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The rains came down on Van Nuys Boulevard and San Fernando Road, soaking Chabelita’s Restaurant, Gallardo’s Auto Repair, Fierro’s Muffler, Franco Tires, JC and Son Welding, and the Coral Bells Motel.

And then, in the mode of Los Angeles, the sky cleared. A vast, blue vista opened up. A cold wind followed.

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Carrying our cameras, we passed men who eyed us with suspicion. Señor Fierro came out of his muffler shop and kindly asked us why we were taking pictures. I handed him my card and told him how beautiful the sky was. He seemed to agree.

These people work hard. They come from lands where blood soaks the cross and breaks the heart. Now they weld metal and change tires and cut hair and dig trenches. Here are these Americans whose presence makes us American.

San Fernando Road is also part of Route 66. The historic state sign says so. The old motels along the highway attest to a long history of travellers who made their way into California: on foot, by automobile, in the back of trucks, hidden inside freight trains.

They got here and slept on the floor, two or three to a bed. Some had no papers. Some had no money. They were somewhere strange and hostile, but free, free to pursue and put down roots and stop running.

But death caught some too young. Some died under trains, running across tracks after the signal, or purposely running into death to escape the misery of life.

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Pacoima is strong. Its buildings are painted in the deepest blues, oranges, yellows, reds and greens. There is no room for ambiguity in hue. The choices are laid out in bright sunlight. The devil and the angel battle here. You can eat well or go hungry. You can get pregnant and high, or go to school and study hard. You can pray or you drive drunk into a wall. Pick the orange off the tree or the prostitute off the street. It’s up to you.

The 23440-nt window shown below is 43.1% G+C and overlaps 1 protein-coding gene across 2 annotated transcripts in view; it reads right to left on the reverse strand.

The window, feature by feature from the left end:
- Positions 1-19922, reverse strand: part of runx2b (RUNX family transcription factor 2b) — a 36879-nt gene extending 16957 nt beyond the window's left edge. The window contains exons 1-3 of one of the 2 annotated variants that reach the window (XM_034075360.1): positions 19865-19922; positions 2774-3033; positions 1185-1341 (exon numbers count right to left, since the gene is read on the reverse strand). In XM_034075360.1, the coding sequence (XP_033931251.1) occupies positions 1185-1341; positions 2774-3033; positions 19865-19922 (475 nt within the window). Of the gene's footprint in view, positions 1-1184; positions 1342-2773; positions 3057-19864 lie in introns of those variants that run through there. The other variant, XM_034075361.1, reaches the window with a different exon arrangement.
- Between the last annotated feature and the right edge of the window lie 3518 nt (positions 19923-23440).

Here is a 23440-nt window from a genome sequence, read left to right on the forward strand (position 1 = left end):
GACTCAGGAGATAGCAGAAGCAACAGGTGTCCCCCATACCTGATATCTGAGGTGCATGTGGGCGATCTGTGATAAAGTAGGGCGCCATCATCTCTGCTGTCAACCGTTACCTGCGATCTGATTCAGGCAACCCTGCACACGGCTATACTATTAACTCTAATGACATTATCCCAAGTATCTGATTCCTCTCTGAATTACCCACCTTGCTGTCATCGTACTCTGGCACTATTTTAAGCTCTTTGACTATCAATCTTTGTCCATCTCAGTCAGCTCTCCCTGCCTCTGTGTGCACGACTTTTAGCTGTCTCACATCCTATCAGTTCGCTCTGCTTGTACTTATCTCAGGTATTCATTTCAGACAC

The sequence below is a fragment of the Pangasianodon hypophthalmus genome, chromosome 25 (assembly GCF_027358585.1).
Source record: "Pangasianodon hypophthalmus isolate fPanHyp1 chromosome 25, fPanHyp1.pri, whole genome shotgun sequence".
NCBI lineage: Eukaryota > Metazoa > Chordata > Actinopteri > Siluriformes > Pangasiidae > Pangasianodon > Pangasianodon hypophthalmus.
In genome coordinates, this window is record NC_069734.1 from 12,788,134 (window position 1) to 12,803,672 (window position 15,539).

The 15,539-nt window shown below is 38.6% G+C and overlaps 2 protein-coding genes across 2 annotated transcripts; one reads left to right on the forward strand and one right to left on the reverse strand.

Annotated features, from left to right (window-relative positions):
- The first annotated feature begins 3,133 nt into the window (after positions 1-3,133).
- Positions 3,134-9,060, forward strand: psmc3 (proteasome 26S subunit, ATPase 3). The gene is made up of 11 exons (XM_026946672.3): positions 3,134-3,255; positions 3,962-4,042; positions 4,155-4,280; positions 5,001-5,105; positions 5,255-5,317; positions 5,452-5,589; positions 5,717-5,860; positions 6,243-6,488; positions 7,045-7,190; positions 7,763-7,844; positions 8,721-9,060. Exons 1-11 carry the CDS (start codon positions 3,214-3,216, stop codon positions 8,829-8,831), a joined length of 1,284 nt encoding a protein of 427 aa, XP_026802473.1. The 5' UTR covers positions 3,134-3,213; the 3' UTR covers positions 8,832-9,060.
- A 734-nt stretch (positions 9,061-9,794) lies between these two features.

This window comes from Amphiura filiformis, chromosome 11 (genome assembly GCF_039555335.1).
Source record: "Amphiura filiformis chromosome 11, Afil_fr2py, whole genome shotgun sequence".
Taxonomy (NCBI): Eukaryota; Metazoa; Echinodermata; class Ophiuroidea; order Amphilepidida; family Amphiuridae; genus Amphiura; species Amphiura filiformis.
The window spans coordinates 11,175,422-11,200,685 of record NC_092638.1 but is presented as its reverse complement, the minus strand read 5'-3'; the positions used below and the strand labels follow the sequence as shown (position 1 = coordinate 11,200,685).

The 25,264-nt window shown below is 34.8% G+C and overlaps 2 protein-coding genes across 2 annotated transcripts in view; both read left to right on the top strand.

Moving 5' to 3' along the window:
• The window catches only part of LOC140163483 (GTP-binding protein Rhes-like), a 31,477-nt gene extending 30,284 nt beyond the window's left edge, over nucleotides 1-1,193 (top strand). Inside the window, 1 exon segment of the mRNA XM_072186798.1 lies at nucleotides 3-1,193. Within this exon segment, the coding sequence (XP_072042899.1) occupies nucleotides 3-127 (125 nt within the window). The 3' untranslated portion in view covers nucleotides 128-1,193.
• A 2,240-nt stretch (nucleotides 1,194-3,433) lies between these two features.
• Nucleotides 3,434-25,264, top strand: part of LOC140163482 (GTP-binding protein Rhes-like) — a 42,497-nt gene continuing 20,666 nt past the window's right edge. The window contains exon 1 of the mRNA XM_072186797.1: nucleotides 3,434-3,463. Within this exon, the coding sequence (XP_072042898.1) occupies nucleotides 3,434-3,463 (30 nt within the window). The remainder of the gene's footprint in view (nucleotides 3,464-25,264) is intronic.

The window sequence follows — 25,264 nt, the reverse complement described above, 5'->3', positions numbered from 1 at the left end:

On walls, adjoining muffler shops and liquor stores, are murals of mythological, cultural and aesthetic magnificence. Poor Pacoima has more beautiful public art than Beverly Hills. And there is even a wall-sized portrait of that savior and scoundrel El Niño. Artist Levi Ponce is the Michaelangelo of this district.

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El Niño, as we all know, is in town for a few weeks. He may pay up or he may skip town without leaving payment. Nobody knows.

But Pacoima will carry on.

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Stamping Out Deviancy: 1966


 

“The community was stunned last week when Capt. Eugene Linton, commander of the Van Nuys Police Division, said homosexuals, prostitution and wife swapping parties were real problems in the area”- LA Times/ October 13, 1966

In the mid 1960s, the Sherman Oaks/Van Nuys area was stunned, and shocked, to learn that vice was rampant.

To deal with sexual deviancy, the Sherman Oaks Chamber of Commerce, led by President Dr. Fred Adelson, proposed “citizen patrols” to inspect bars and nightclubs that might be contributing to societal breakdown.

Lest the general public think that there was a complete reversion to Sodom and Gomorrah, Adelson assured that morality and progress was well entrenched with many fine shopping and medical centers, high-rise buildings and “14 well-attended churches” attesting to the general goodness of ethics in the community.

How high-rise buildings, medial centers, shopping malls and churches might reduce the amount of wife swapping and homosexuality in Sherman Oaks and Van Nuys is one of the enduring mysteries, that 50 years later cannot be answered. Perhaps florescent lighting, elevators and sealed windows cooled Mid-Century sexual desire, even when high heels, desk drawer bourbon, short skirts and high finance stoked the fires.

Whatever became of the good-minded crackdown was drowned out by the long-haired, psychedelic party that swept the Golden State around the time Jeannie popped out of her bottle.

But in recalling the tenor of 1966, we are reminded again that the reassuring voice of business, law enforcement and religious leadership has never faltered. And as Ted Cruz reminds us… will continue to inspire us even in the 21st Century.

 

 

 

Drunk Driver Arrested: September 23, 1963


Foolish Robert Norris, 25, of 4809 Sepulveda Blvd, Van Nuys, was celebrating his last day on probation and decided to celebrate. He got drunk and went for a drive. After he was pulled over, near Balboa and Vanowen, he told the police, “You’ll have to shoot me to take me back.” Then he ran away but was subdued by four cops and taken into custody.